Would you?


Combat boots? Or flat lace-up boots of any stripe? I remain conflicted, but do think this rather nouvelle punk pair from Zadig & Voltaire is not without its charms

I know, I know, I know, I know: everything you could tell me about the generationally inappropriate nature of a 48 year-old woman trying to pull off Doc Martens I have told myself already. And why I’m fixated on this rather bold 20-eye model completely eludes rational thought, but I wonder. Are any of you out there with me?

This pair by Fiorentini & Baker probably belongs more in a category that fashion magazine copywriters would refer to as men’s haberdashery, and has as much in common with an oxford as they do a boot. Making them the most refined but least statement-y choice. What with elegance being refusal and etc.


Your thoughts, please: eyelash extensions


Not quite like this, but you get it

This is one beauty treatment that’s never much tempted me. Because it’s pricey and doesn’t last long and—like self-tanning and botox—going to a technician who has anything but a super-light hand can result in a dead giveaway. But nobody warned me about the fact that at a certain point in a woman’t life, her eyelashes start thinning out. And I have found this development quite irksome. So on Sunday, at the Flatiron District MAC store (where, BTW, I found the exactly perfect shade of un-sparkly, not at all Heather Locklear-ian dark navy eyeshadow that has been eluding me) when I complimented the girl who rang me up on her lashes, and she gave me a card with the name and number of the place where she got them done, I stuck that card in my bag and there it remains.  It’s half as much as fancy salons charge, and all the MAC girls go there, apparently. And I figure their recommendation would be as good as it gets on this front. But still: not quite sure I can clear this hurdle. Anyone?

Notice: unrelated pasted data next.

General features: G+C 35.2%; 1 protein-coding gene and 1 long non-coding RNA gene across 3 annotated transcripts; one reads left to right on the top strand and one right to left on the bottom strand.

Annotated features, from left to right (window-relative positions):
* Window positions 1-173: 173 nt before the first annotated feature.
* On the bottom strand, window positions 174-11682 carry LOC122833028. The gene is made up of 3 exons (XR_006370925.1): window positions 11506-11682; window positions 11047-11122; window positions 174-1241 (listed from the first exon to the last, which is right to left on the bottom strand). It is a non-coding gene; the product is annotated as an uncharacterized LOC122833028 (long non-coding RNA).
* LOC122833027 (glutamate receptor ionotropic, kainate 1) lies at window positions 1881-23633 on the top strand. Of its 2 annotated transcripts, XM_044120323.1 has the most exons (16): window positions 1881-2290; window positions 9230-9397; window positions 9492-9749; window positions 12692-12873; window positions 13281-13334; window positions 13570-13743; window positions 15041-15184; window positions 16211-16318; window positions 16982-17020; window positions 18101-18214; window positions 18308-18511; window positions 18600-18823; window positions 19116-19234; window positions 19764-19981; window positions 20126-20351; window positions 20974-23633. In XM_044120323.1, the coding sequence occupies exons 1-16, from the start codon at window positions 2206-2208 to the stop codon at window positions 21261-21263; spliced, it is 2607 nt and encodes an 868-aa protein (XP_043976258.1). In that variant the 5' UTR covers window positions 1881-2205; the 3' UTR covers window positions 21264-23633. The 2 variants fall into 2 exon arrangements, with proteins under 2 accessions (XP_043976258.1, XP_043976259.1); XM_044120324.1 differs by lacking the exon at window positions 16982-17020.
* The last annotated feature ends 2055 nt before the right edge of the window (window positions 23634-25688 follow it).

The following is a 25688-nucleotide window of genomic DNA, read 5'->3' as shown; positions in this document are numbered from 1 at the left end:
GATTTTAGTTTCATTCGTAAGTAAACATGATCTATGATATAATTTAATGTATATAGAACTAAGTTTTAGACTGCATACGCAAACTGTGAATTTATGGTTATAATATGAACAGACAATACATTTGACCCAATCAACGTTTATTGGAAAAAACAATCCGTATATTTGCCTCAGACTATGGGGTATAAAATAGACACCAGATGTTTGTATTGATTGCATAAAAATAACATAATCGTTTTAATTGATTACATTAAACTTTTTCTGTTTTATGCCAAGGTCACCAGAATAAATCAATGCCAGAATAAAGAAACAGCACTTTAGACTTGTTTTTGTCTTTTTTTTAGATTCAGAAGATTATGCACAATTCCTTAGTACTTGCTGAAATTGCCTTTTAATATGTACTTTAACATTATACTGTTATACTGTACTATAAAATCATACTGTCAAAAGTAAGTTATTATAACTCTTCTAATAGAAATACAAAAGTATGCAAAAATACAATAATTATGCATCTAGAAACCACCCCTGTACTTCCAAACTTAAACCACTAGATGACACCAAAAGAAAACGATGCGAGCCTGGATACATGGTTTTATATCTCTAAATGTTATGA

Catalogue Contest Part 2: It’s Your Turn


Surely many of you are familiar with Beso? It’s a shopping site run by my close pal and former coworker (and frequent Girls of a Certain Age commenter) Elise Loehnen, a person who—when it comes to finding treasures in unexpected places—makes me look like a piker. One of Elise’s proudest moments was when I agreed to let her run a bit in the magazine about some amazing bags she’d found on a site that sells old west reenactment supplies.

You can buy stuff from about a squillion retailers through Beso—everything from your Net-a-Porters and Shopbops to your hipster indie retailers like Acrimony and Totokaelo. But Beso is also home to many of our favorite Catalogue Challenge brands, and others like them. What we want you to do is  create a collection composed entirely of  pieces from those retailers. Here’s a sample collection Elise came up with, just to give you a better  idea of what we’re talking about.

Your collection must have a minimum of 10 items, but really, the more the merrier—as long as it’s all stuff you can really stand behind. Click here to get started creating yours. The winner gets a $250 Beso gift card.

You have until noon on Monday to send in submissions. Have at it.



Kim France

I was born in Houston, Texas in 1964 and have lived in New York City since 1988. I had a long career in magazines, working at Sassy, Elle, New York, and Spin, and in 2000, I founded Lucky magazine, which I edited for ten years.

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